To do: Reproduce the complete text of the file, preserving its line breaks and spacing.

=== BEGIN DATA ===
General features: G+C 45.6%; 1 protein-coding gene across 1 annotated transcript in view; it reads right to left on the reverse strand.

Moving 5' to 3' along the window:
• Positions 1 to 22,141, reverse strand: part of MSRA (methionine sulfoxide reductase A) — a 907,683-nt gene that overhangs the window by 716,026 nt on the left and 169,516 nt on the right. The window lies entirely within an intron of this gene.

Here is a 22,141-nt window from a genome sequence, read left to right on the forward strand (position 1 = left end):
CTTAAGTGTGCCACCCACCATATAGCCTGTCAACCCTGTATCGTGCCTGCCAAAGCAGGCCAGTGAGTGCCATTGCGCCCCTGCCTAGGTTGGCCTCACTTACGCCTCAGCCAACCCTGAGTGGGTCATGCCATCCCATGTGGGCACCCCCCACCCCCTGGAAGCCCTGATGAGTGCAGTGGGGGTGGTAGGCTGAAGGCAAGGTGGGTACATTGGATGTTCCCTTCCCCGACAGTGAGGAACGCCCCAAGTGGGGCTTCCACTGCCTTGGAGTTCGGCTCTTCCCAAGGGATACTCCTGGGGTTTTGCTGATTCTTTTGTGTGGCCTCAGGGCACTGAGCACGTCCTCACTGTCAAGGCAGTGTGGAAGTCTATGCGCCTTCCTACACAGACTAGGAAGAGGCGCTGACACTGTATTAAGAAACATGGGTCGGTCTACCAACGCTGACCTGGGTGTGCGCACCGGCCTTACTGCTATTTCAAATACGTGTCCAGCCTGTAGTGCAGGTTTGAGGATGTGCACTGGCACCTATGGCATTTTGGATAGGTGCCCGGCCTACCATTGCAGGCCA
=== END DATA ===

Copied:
General features: G+C 45.6%; 1 protein-coding gene across 1 annotated transcript in view; it reads right to left on the reverse strand.

Moving 5' to 3' along the window:
• Positions 1 to 22,141, reverse strand: part of MSRA (methionine sulfoxide reductase A) — a 907,683-nt gene that overhangs the window by 716,026 nt on the left and 169,516 nt on the right. The window lies entirely within an intron of this gene.

Here is a 22,141-nt window from a genome sequence, read left to right on the forward strand (position 1 = left end):
CTTAAGTGTGCCACCCACCATATAGCCTGTCAACCCTGTATCGTGCCTGCCAAAGCAGGCCAGTGAGTGCCATTGCGCCCCTGCCTAGGTTGGCCTCACTTACGCCTCAGCCAACCCTGAGTGGGTCATGCCATCCCATGTGGGCACCCCCCACCCCCTGGAAGCCCTGATGAGTGCAGTGGGGGTGGTAGGCTGAAGGCAAGGTGGGTACATTGGATGTTCCCTTCCCCGACAGTGAGGAACGCCCCAAGTGGGGCTTCCACTGCCTTGGAGTTCGGCTCTTCCCAAGGGATACTCCTGGGGTTTTGCTGATTCTTTTGTGTGGCCTCAGGGCACTGAGCACGTCCTCACTGTCAAGGCAGTGTGGAAGTCTATGCGCCTTCCTACACAGACTAGGAAGAGGCGCTGACACTGTATTAAGAAACATGGGTCGGTCTACCAACGCTGACCTGGGTGTGCGCACCGGCCTTACTGCTATTTCAAATACGTGTCCAGCCTGTAGTGCAGGTTTGAGGATGTGCACTGGCACCTATGGCATTTTGGATAGGTGCCCGGCCTACCATTGCAGGCCA